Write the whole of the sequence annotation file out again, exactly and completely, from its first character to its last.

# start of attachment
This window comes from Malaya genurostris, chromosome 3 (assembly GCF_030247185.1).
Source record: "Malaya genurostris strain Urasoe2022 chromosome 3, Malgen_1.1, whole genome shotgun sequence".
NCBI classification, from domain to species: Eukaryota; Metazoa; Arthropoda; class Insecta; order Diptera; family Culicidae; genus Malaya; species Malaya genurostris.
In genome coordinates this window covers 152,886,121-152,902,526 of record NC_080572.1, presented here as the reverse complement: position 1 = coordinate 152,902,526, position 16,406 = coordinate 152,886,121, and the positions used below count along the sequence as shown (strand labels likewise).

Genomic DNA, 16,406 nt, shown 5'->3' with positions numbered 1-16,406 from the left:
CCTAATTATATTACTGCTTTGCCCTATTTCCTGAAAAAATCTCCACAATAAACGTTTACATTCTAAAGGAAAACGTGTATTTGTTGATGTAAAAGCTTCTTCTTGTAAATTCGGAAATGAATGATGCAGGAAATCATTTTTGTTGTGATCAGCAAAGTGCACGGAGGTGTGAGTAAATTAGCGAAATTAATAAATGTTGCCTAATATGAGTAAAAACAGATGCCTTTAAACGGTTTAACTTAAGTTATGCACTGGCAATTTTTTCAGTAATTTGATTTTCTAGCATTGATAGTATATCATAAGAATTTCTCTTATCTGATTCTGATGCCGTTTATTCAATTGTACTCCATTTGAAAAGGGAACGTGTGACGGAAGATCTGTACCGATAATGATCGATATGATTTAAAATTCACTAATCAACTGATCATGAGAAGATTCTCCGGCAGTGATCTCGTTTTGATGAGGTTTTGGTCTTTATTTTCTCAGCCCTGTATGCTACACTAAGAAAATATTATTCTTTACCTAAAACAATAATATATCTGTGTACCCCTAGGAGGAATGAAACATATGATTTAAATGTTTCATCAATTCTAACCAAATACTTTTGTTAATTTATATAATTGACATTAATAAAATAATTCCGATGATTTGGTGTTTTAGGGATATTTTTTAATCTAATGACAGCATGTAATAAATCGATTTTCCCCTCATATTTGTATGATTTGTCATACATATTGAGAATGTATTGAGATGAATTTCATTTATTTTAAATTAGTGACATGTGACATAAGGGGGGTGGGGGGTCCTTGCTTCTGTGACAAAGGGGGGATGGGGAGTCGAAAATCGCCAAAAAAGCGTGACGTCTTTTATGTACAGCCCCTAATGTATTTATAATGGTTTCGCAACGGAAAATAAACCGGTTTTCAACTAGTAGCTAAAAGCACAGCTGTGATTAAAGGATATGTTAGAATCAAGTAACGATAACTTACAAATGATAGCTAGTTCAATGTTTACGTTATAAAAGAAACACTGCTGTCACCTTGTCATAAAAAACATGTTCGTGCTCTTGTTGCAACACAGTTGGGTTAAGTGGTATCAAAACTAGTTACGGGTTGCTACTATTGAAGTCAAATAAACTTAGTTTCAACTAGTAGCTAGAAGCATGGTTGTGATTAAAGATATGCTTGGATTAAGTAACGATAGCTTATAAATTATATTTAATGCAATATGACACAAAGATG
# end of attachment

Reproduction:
This window comes from Malaya genurostris, chromosome 3 (assembly GCF_030247185.1).
Source record: "Malaya genurostris strain Urasoe2022 chromosome 3, Malgen_1.1, whole genome shotgun sequence".
NCBI classification, from domain to species: Eukaryota; Metazoa; Arthropoda; class Insecta; order Diptera; family Culicidae; genus Malaya; species Malaya genurostris.
In genome coordinates this window covers 152,886,121-152,902,526 of record NC_080572.1, presented here as the reverse complement: position 1 = coordinate 152,902,526, position 16,406 = coordinate 152,886,121, and the positions used below count along the sequence as shown (strand labels likewise).

Genomic DNA, 16,406 nt, shown 5'->3' with positions numbered 1-16,406 from the left:
CCTAATTATATTACTGCTTTGCCCTATTTCCTGAAAAAATCTCCACAATAAACGTTTACATTCTAAAGGAAAACGTGTATTTGTTGATGTAAAAGCTTCTTCTTGTAAATTCGGAAATGAATGATGCAGGAAATCATTTTTGTTGTGATCAGCAAAGTGCACGGAGGTGTGAGTAAATTAGCGAAATTAATAAATGTTGCCTAATATGAGTAAAAACAGATGCCTTTAAACGGTTTAACTTAAGTTATGCACTGGCAATTTTTTCAGTAATTTGATTTTCTAGCATTGATAGTATATCATAAGAATTTCTCTTATCTGATTCTGATGCCGTTTATTCAATTGTACTCCATTTGAAAAGGGAACGTGTGACGGAAGATCTGTACCGATAATGATCGATATGATTTAAAATTCACTAATCAACTGATCATGAGAAGATTCTCCGGCAGTGATCTCGTTTTGATGAGGTTTTGGTCTTTATTTTCTCAGCCCTGTATGCTACACTAAGAAAATATTATTCTTTACCTAAAACAATAATATATCTGTGTACCCCTAGGAGGAATGAAACATATGATTTAAATGTTTCATCAATTCTAACCAAATACTTTTGTTAATTTATATAATTGACATTAATAAAATAATTCCGATGATTTGGTGTTTTAGGGATATTTTTTAATCTAATGACAGCATGTAATAAATCGATTTTCCCCTCATATTTGTATGATTTGTCATACATATTGAGAATGTATTGAGATGAATTTCATTTATTTTAAATTAGTGACATGTGACATAAGGGGGGTGGGGGGTCCTTGCTTCTGTGACAAAGGGGGGATGGGGAGTCGAAAATCGCCAAAAAAGCGTGACGTCTTTTATGTACAGCCCCTAATGTATTTATAATGGTTTCGCAACGGAAAATAAACCGGTTTTCAACTAGTAGCTAAAAGCACAGCTGTGATTAAAGGATATGTTAGAATCAAGTAACGATAACTTACAAATGATAGCTAGTTCAATGTTTACGTTATAAAAGAAACACTGCTGTCACCTTGTCATAAAAAACATGTTCGTGCTCTTGTTGCAACACAGTTGGGTTAAGTGGTATCAAAACTAGTTACGGGTTGCTACTATTGAAGTCAAATAAACTTAGTTTCAACTAGTAGCTAGAAGCATGGTTGTGATTAAAGATATGCTTGGATTAAGTAACGATAGCTTATAAATTATATTTAATGCAATATGACACAAAGATG